Rishi Oswal was a college graduate from UC San Diego starting out on his career when he realized something:
He wasn’t happy.
“There’s nothing wrong with a job, but I just wasn’t feeling it to be meaningful,” said Oswal, who describes himself as an introvert who struggled to connect with people. “I was feeling lonely and unhappy. So I decided to follow my feelings and quit my job, and went to India for six months to explore my roots.”
It was during this 2009 trip and over the following years that Oswal, who goes by the name Rishió, discovered his passion — photography — and the beauty of a simple life.
Today, Rishió lives in a white Ford van — by choice. Everything that he owns fits in a grey Tom Bihn backpack — clothes, a wallet, basic toiletries, glasses, a sarong, a water bottle, his iPhone and a lavaliere microphone. He also carries three harmonicas — he learned to play two years ago in India and it has become a newfound passion.
He takes stunning photographs of his travels, and records conversations with random people he meets during his travel — deep conversations that help mold and shape his world view.
And he’s happier than he’s ever been.
“Everything is really well-thought-out, Rishió said. “I never feel like I’m missing something. It’s not about being minimal, it’s about clarity, focus, being rid of all of the clutter. And I cannot go back.”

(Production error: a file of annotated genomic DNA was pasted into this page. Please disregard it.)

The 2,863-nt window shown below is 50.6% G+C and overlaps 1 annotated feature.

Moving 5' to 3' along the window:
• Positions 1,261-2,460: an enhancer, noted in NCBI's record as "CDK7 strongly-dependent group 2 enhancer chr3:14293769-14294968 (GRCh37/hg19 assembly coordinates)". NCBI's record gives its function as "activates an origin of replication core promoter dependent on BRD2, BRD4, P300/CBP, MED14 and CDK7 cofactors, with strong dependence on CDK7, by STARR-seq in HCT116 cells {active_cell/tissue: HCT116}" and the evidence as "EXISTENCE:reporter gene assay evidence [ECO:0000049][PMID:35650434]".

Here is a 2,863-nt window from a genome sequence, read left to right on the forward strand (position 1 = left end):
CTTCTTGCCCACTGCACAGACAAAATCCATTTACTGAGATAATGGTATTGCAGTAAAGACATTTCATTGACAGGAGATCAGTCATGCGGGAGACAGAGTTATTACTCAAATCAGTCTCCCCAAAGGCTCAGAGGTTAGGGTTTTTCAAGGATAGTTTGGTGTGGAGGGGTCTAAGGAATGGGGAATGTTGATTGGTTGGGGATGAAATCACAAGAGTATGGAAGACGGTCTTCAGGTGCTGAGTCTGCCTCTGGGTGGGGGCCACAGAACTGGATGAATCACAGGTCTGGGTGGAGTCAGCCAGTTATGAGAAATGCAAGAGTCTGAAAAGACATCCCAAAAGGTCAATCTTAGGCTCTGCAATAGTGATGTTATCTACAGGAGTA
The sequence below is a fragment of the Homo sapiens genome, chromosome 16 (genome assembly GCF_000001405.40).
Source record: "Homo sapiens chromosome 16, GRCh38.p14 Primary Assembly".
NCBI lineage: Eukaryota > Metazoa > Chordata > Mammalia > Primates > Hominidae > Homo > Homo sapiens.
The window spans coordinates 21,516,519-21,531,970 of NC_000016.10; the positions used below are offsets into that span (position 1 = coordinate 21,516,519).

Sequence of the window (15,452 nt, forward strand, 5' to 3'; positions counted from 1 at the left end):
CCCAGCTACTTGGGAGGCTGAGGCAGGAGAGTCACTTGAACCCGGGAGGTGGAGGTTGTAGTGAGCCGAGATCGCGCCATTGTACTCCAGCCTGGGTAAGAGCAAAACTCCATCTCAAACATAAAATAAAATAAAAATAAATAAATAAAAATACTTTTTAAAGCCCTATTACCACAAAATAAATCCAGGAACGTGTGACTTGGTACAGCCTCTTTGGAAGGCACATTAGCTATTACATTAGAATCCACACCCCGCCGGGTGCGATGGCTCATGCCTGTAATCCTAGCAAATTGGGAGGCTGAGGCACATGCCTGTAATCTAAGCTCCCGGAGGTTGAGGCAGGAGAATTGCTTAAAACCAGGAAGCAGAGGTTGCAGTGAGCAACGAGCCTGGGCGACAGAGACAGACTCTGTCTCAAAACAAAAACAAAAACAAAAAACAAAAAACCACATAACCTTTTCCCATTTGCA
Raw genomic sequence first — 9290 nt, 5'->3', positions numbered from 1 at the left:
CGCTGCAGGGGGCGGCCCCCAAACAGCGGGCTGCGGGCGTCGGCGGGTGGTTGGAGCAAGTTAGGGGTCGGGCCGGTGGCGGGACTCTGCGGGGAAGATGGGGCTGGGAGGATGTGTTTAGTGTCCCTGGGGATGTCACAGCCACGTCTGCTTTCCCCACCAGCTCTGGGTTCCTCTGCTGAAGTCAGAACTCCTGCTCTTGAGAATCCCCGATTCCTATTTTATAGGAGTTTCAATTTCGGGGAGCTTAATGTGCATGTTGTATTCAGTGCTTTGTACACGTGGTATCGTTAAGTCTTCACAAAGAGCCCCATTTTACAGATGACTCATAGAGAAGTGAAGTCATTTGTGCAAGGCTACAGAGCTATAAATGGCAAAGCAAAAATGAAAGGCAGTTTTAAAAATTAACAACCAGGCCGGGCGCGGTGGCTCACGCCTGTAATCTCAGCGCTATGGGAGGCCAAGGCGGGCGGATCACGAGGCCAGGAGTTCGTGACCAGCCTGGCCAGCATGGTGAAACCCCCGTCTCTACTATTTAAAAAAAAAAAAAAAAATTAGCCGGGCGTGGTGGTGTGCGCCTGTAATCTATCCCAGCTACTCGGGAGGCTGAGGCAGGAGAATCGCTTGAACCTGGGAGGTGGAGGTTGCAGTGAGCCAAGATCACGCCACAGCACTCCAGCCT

Rishió’ is making his gallery debut this month at Culture Brewing Co. in Encinitas, where his photos and videos are being displayed. The installation runs through July 31, with a reception from 5 to 9 p.m. July 19.
He said the gallery experience and feedback he’s received has been “overwhelming,” in a good way.
“The response has been really positive,” Rishió said. “I put a lot of effort into it, and people have been really receptive to it, and saying nice things. I am, well, really excited about Thursday.”
The photos are from his most recent trip back to India and Nepal, between 2015 and 2016 — “it’s all jumbled up, I don’t really think of time,” he said.
They reflect the three things that he said are most important to him: his relationship with himself, with nature and with other people.
“That is why I love photography,” he said. “It gives me permission to connect deeply with people.”
He also connects through his conversations, which he says are 30 minutes, and range on a variety of topics. He condenses the conversations into one-minute “little pieces of wisdom,” vignettes that he stores on an iPad. Those videos will also be on display during the gallery.
Rishió said the July 19 reception also serves as a springboard into his next project, which he plans to begin next spring: a cross-country trip in his van, taking photos and interviewing the people he meets along the way.
He will have a map of the U.S. on display during the reception, and will ask people to stick pins in places where they would recommend that he visit.
“The best way to travel is not to hit all of the touristy places,” said Rishió, who said he likes to travel places off-season to enjoy them more. “It’s by talking to people and asking them where to go.”
He also plans on launching a fundraising campaign to help fund his trip, which will be the inspiration for his next gallery upon his return.
“This is the way that I live,” Rishió said. “It’s not just a short-term thing. I want my work to be my life.”
Rishio’s work can also be seen on his Instagram page, @rishiomedia